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(A short story of 2550 words)

Boxed In


by Leela Soma

A story about the plight of the many children working in the fireworks factories of India. It is important that the voices of such people are heard through literature.

I stood at the doorway as I heard my amma pleading with the man.

‘I have two more mouths to feed. You know that I’m working in houses as a maid, and I can’t do any more. Please give me more time.’ Her voice shook as she implored.

‘Then that rogue of a husband of yours shouldn’t have taken a loan. I’m no charity. The full amount tomorrow or else you’ll be out of this miserable hut,’ he roared, his moustache quivering. He strode away; his menacing look burned my face. I ran and stood beside my amma, tugging at her sari. She was shaking her head, her voice reaching a keening that I had heard four years ago when my father had drowned in the river.

Suicide, shame leaving the family destitute – words I had understood with creeping fear. My little brother came running and tugged at my sari. I put an arm around him.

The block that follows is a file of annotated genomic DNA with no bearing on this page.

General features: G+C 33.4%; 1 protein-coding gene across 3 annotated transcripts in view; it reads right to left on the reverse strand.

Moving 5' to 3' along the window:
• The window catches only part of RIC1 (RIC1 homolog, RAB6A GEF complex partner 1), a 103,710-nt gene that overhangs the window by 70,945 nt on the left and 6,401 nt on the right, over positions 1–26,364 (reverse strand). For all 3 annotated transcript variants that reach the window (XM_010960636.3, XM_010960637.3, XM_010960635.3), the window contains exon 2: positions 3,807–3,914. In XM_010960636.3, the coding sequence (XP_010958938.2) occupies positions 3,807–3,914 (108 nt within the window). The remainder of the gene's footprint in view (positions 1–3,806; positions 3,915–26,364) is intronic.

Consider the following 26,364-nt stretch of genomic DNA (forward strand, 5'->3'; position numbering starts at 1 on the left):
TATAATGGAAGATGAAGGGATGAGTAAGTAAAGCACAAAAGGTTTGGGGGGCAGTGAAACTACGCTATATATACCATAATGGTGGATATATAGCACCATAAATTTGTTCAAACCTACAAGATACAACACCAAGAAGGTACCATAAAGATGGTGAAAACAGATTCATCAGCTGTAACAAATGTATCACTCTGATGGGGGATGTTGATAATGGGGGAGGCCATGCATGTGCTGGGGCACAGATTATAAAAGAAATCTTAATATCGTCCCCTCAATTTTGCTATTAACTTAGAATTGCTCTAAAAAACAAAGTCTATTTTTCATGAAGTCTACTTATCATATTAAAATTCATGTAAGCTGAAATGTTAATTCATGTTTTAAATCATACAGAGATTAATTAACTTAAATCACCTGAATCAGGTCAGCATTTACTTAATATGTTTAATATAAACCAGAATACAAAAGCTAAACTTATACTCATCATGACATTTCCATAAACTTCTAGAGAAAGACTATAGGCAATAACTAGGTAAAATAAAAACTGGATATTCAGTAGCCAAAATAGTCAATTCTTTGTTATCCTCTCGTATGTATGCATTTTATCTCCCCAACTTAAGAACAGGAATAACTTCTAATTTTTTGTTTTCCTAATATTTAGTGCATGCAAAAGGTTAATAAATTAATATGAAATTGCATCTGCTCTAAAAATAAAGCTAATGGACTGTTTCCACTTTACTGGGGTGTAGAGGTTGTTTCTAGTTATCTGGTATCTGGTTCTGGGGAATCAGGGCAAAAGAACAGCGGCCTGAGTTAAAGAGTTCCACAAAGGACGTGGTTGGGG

My amma beat her chest and cried, ‘What will I do? God help me. Someone help me.’

I said gently to her, ‘Remember amma, when I joined the match factory, Mani, the gaffer said he’d give you an advance if you let Ram work there? You didn’t want to take him away from the school, but we have so much work now, and they are looking for extra hands. I know he’ll take him. Let’s go right now, we can’t wait any longer.’

My amma sat on her haunches. Her sobs were quieter now, and her face crumpled with deep lines. With little energy she wiped her tears and her nose on her sari. She nodded and got up slowly. We walked the two miles to the gaffer’s house in the blazing sun...

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